a. Joseph Beuys' 7000 Oaks (1982) established an art-historical precedent for Jereminjenko's OneTree(s) project. The relationship between these works goes beyond the fact that both involved planting trees. For example, comparative viewing is integral to both artists' tree projects. Beuys coupled each tree with a columnar basalt stone column, approximately four feet high. The column established a static marker against which to measure the dynamic growth of the tree. The comparative viewing activated by OneTree(s) involves a pair of cloned trees instead of stone marker and tree. Jeremijenko developed the significance of viewer scrutiny by establishing a publicly accessible information network where each tree's growth patterns, as measured by individuals in the community, can be uploaded. The open-source site promotes environmental monitoring by a non-scientific community. Explain how these grassroots tools for monitoring the environment serve ecologically constructive ends.

b. Tree planting is also present in Pedro Reyes's Pistols to Spades, Alan Sonfist's Time Landscape, Herbert Bayer's Mill Creek project, the Harrison's Survival Series orchards, and Hundertwasser's architecture. Select any one of these projects and compare it to Jeremijenko's use of genetically cloned trees to critique biotechnical engineering. Is the work you selected a critique? A remediation scheme? An aesthetic embellishment? An aspect of functional infrastructure? Other?

c. Jeremijenko places science within the category of art in order to empower people to look critically at science which would otherwise appear authoritative and inaccessible to them. She believes that if science is incorporated into art, people will be more likely to form opinions about it. She comments: "The artist's view is invaluable precisely because artists are not experts and do not have the authority granted by science. They are only as persuasive as their images. As non experts - though interested and knowledgeable -they stand in for the view of Everyman. They transcend boundaries; they transcend disciplines, issues, and expertise. With art, the viewer knows that she has a license to interpret and critically evaluate the work and that her opinion matters. The same can't be said of science. Scientific arguments are presented in the public imagination as faits accomplis. When definitive terms such as "discovered" and "understood" are the norm, science is often a one-way conversation."25 OneTree(s) and Molecular Invasion by CAE both pose questions, encouraging the public to participate in the pursuit of new information. In this manner they question the authority of institutionalized scientific research. CAE explains, "Science is the institution of authority regarding the production of knowledge, and tends to replace this particular social function of conventional Christianity in the west. In keeping with this position, science has slowly but surely become a key myth maker within society, thus defining for the general population the structure and dynamics of the cosmos and the origins and makings of life, or, in other words, defining nature itself. Much as religion once defined the human role in the cosmos, science does the same in such a way that the political economy of the day seems to be a part of nature and attuned to its laws and imperatives.... It is willing and able to exclusively serve the needs of capital, not just by generating knowledge that can be applied for profit, but also by not generating any knowledge or applications that could be detrimental to the maintenance and/or expansion of the system (for example, science has avoided creating a car that does not use fossil fuel)."26 Tissue Cultue & Art's Victimless Meat also exhibits a scientific experiment without a known outcome. All these artists exhibit experimentation related to an unresolved issue. Compare Jeremijenko's open experimentation with that of CAE and TC&A regarding the issues each addressed: cloning, genetic engineering, meat production.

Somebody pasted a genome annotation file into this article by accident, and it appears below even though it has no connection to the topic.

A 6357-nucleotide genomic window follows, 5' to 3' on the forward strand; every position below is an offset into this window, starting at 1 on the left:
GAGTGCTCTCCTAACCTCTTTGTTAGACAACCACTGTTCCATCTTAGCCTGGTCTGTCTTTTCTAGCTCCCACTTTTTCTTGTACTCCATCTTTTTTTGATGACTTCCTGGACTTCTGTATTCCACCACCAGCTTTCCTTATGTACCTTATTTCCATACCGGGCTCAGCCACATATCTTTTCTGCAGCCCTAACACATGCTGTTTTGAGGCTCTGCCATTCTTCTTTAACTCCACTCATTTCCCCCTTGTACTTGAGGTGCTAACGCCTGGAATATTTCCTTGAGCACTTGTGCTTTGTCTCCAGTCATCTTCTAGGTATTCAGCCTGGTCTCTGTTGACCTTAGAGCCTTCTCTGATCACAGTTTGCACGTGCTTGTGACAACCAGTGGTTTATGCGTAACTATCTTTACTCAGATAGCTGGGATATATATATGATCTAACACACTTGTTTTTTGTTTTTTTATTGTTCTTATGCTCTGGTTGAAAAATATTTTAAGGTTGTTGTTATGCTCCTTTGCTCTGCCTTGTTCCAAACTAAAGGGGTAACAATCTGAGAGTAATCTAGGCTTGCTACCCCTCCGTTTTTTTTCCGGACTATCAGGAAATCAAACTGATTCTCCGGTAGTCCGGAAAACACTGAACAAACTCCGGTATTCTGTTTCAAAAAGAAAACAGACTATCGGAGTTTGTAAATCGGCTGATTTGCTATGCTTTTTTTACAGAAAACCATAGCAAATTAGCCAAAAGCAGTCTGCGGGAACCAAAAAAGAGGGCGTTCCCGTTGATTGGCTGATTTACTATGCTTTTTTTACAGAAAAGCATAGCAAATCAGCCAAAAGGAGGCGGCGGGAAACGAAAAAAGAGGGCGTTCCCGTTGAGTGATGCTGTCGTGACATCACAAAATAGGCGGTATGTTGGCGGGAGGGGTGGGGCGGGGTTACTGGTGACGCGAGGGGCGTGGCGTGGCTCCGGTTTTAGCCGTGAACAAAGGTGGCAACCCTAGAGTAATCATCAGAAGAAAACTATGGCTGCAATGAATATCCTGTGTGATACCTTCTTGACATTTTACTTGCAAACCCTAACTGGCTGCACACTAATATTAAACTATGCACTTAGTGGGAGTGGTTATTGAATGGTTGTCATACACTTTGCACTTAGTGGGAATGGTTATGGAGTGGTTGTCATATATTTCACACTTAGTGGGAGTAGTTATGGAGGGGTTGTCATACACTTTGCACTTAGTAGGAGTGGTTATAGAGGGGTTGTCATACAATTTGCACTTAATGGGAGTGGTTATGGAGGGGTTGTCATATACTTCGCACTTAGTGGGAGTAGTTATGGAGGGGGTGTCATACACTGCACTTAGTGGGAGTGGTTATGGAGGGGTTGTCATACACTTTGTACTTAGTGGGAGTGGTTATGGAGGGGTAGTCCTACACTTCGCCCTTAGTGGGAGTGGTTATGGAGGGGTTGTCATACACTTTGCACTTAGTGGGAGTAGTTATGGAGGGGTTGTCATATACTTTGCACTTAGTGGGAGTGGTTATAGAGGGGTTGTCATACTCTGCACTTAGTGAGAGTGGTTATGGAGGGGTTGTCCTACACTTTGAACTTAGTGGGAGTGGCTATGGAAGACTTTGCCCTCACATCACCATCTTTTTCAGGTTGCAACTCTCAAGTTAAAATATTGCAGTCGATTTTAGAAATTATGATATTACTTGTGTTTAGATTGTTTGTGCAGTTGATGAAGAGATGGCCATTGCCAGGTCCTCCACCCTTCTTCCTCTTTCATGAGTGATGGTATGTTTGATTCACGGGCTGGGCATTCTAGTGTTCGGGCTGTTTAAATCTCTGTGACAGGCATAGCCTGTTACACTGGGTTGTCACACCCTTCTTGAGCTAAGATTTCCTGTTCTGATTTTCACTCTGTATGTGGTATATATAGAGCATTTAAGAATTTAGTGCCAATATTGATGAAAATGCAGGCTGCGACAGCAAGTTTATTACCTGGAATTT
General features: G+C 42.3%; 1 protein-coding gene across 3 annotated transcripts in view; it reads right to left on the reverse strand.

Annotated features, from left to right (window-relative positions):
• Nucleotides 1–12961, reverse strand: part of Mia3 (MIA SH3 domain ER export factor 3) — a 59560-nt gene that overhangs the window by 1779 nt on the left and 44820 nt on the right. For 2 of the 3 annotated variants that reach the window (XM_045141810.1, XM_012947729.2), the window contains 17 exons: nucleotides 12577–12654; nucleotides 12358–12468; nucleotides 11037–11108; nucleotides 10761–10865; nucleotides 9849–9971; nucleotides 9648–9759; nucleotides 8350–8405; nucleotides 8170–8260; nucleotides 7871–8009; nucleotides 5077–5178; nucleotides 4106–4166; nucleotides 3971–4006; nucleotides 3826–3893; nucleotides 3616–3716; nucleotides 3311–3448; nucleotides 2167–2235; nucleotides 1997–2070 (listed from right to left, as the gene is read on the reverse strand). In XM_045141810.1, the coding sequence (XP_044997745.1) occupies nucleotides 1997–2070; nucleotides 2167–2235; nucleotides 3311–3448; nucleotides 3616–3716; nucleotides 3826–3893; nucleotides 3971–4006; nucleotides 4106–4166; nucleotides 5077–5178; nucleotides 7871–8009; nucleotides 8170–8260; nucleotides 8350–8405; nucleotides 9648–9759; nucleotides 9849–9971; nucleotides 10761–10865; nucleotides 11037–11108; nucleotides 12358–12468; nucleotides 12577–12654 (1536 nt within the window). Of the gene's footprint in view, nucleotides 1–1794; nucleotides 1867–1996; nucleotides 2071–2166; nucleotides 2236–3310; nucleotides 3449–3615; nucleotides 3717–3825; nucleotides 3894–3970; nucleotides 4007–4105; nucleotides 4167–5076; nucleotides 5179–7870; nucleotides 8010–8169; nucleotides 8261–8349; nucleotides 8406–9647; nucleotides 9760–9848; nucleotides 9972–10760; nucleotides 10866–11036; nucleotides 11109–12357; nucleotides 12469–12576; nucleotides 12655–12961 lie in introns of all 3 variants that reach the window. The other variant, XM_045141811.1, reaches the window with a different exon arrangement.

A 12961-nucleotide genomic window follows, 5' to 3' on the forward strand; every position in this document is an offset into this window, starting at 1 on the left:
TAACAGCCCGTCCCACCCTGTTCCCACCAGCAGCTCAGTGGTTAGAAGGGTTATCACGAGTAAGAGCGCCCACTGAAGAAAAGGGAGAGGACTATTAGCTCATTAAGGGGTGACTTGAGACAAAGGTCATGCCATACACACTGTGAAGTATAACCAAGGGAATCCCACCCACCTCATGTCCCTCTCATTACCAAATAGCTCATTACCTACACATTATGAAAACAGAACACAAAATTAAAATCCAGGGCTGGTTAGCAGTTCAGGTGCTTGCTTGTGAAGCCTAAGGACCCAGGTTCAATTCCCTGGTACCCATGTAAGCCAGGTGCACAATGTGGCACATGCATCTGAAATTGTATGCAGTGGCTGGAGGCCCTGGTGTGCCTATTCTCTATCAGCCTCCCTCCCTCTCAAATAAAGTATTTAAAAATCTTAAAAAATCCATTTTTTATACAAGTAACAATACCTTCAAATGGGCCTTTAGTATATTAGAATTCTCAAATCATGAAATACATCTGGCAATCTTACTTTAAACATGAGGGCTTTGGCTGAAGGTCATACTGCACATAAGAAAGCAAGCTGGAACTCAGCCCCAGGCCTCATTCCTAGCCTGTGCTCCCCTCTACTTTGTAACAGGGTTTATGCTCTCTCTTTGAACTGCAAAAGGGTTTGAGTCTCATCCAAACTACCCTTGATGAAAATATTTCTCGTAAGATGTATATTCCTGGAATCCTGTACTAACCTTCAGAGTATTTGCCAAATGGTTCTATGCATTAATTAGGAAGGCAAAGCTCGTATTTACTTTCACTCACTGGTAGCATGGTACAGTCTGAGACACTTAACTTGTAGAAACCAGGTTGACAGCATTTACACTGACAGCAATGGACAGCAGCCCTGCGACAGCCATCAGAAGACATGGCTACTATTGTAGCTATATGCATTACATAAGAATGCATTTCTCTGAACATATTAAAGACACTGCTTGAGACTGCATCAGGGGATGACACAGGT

d. Demonstration, instead of experimentation, is another way artists introduce scientific processes into the art context. Instead of asking a question, a pre-determined, observable outcome is displayed. One example of scientific demonstration is Haacke's Rhinewater Purification Plant. In this work Haacke demonstrated the success of his ecological intervention into a polluted river by including a basin filled with healthy goldfish, proving that the river water had been purified. Similarly, Franceschini demonstrated algae's successful role in liberating hydrogen from water, and Ballengée demonstrated the accomplishment of backwards breeding of frogs. These projects relegate viewers to observers of a system that excluded their participation and judgment. Would Natalie Jeremijenko object to the pedagogical authority of his mode of address? In your opinion, what are the benefits and the disadvantages of exhibiting an on-going experiment as opposed to exhibiting a proven conclusion?

  • Tuesday, 18 September 2012